In April 1912, the National Union of Women's Suffrage Societies announced that it intended to support Labour Party candidates in parliamentary by-elections.The NUWSS established an Election Fighting Fund (EFF) to support these Labour candidates. Anne Cobden Sanderson, who had been a long-time supporter of the Labour Party, contributed generously to the EEF.
In July 1914 the NUWSS argued that Asquith's government should do everything possible to avoid a European war. Two days after the British government declared war on Germany on 4th August 1914, Millicent Fawcett declared that it was suspending all political activity until the conflict was over. Although the NUWSS supported the war effort, it did not follow the WSPU strategy of becoming involved in persuading young men to join the armed forces.
Despite pressure from members of the NUWSS, Fawcett refused to argue against the First World War. Her biographer, Ray Strachey, argued: "She stood like a rock in their path, opposing herself with all the great weight of her personal popularity and prestige to their use of the machinery and name of the union." At a Council meeting of the National Union of Women's Suffrage Societies held in February 1915, Fawcett attacked the peace efforts of people like Mary Sheepshanks. Fawcett argued that until the German armies had been driven out of France and Belgium: "I believe it is akin to treason to talk of peace." Anne Cobden Sanderson was a pacifist and was once again in opposition to Fawcett.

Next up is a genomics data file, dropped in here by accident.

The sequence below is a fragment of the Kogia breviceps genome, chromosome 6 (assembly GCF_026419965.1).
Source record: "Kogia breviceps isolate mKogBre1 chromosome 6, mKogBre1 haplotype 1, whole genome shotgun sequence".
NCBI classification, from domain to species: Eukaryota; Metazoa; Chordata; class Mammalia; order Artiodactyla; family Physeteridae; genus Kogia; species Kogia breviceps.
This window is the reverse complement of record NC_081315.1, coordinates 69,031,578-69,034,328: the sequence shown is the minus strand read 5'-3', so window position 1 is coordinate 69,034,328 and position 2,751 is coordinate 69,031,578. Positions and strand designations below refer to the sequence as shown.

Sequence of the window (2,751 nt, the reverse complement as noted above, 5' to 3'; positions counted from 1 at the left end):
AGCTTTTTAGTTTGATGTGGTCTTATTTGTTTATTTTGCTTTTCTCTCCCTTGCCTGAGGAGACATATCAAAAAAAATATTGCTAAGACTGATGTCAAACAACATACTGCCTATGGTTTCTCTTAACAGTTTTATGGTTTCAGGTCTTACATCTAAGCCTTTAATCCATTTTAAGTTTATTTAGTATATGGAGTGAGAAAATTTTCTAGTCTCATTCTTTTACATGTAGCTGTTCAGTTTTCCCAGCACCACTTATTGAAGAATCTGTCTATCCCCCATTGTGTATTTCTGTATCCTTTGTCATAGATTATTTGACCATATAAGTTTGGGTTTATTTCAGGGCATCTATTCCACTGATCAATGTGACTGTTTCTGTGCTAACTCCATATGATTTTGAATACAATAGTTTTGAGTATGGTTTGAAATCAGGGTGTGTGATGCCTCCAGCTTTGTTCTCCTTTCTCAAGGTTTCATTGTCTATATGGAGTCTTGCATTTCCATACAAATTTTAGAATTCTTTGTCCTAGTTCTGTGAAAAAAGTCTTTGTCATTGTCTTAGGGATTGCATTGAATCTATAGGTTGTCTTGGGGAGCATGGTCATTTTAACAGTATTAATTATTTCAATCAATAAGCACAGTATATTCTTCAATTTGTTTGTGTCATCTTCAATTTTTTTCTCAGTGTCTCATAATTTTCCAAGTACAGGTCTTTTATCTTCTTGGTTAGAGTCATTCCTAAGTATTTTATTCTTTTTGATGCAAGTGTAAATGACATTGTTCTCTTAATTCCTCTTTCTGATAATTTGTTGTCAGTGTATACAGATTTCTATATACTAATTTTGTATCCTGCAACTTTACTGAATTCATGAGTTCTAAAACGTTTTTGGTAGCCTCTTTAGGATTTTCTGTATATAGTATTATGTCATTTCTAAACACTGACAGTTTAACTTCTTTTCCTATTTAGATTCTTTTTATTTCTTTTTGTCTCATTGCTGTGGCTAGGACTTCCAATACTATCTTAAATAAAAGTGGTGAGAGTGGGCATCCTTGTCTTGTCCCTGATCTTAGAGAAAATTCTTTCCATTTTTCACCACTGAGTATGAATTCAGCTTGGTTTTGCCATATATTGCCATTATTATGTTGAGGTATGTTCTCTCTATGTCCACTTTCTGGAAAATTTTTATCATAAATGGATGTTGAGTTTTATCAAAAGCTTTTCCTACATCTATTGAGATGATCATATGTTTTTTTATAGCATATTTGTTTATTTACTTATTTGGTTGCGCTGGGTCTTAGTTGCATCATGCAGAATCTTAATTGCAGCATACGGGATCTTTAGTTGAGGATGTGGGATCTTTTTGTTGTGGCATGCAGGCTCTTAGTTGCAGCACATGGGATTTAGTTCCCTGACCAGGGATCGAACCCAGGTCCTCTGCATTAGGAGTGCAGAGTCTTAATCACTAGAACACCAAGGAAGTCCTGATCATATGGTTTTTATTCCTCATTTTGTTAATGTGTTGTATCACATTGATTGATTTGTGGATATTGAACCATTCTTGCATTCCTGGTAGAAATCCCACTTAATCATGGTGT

In January 1915 Mary Sheepshanks published an open Christmas letter to the women of Germany and Austria, signed by 100 British women pacifists. The signatories included Anne Cobden Sanderson, Emily Hobhouse, Margaret Bondfield, Maude Royden, Sylvia Pankhurst, Eva Gore-Booth, Margaret Llewelyn Davies and Marion Phillips. It included the following: "Do not let us forget our very anguish unites us, that we are passing together through the same experiences of pain and grief. We pray you to believe that come what may we hold to our faith in peace and goodwill between nations."
After the war Anne Cobden Sanderson remained active in the Labour Party in Hammersmith. Her husband, Thomas James Sanderson, died in 1922. As her biographer, A. C. Howe, pointed out: "Following Thomas's death in 1922, Annie settled at great personal cost a lawsuit brought against her by Sir Emery Walker, seeking compensation for the typeface her husband had thrown into the Thames on closing the Doves Press in 1917."
Anne Cobden Sanderson died at 15 Upper Mall, Hammersmith, on 2nd November 1926.